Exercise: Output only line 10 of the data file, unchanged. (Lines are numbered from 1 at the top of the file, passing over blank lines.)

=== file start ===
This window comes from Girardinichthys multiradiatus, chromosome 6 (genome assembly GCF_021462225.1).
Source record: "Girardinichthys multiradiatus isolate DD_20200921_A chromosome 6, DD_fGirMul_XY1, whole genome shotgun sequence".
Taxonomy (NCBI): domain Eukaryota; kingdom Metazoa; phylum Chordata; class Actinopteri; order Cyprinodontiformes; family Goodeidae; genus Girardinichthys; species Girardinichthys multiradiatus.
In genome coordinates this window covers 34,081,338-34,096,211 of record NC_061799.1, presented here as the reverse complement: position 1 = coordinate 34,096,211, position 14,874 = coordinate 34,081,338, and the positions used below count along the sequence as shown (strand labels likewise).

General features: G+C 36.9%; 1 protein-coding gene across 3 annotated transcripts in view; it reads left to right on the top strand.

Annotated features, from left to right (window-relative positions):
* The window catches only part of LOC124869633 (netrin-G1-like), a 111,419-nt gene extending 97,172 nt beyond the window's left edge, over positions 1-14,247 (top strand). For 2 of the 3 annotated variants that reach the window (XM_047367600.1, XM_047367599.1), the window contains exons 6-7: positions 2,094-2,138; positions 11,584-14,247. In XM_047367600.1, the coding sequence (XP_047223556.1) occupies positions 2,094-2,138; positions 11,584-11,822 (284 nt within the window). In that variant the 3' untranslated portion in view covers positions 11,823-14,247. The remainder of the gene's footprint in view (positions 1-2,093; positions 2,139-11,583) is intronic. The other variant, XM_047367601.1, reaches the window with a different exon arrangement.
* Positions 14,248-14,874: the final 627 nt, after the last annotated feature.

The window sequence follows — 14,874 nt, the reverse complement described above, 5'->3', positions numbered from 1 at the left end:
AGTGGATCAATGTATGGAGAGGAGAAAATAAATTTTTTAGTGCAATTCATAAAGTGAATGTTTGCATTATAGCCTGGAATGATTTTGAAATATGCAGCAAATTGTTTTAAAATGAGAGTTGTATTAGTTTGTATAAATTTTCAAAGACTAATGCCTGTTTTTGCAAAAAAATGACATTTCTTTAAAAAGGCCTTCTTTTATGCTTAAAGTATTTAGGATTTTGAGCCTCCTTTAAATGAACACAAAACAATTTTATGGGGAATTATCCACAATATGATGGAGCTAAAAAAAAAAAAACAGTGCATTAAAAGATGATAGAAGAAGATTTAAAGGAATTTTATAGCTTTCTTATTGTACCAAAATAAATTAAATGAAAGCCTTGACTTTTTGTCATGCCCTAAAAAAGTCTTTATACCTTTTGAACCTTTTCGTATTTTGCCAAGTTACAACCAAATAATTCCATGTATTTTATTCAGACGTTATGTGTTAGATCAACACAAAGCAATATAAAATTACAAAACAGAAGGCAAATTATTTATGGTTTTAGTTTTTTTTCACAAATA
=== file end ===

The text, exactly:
AGTGGATCAATGTATGGAGAGGAGAAAATAAATTTTTTAGTGCAATTCATAAAGTGAATGTTTGCATTATAGCCTGGAATGATTTTGAAATATGCAGCAAATTGTTTTAAAATGAGAGTTGTATTAGTTTGTATAAATTTTCAAAGACTAATGCCTGTTTTTGCAAAAAAATGACATTTCTTTAAAAAGGCCTTCTTTTATGCTTAAAGTATTTAGGATTTTGAGCCTCCTTTAAATGAACACAAAACAATTTTATGGGGAATTATCCACAATATGATGGAGCTAAAAAAAAAAAAACAGTGCATTAAAAGATGATAGAAGAAGATTTAAAGGAATTTTATAGCTTTCTTATTGTACCAAAATAAATTAAATGAAAGCCTTGACTTTTTGTCATGCCCTAAAAAAGTCTTTATACCTTTTGAACCTTTTCGTATTTTGCCAAGTTACAACCAAATAATTCCATGTATTTTATTCAGACGTTATGTGTTAGATCAACACAAAGCAATATAAAATTACAAAACAGAAGGCAAATTATTTATGGTTTTAGTTTTTTTTCACAAATA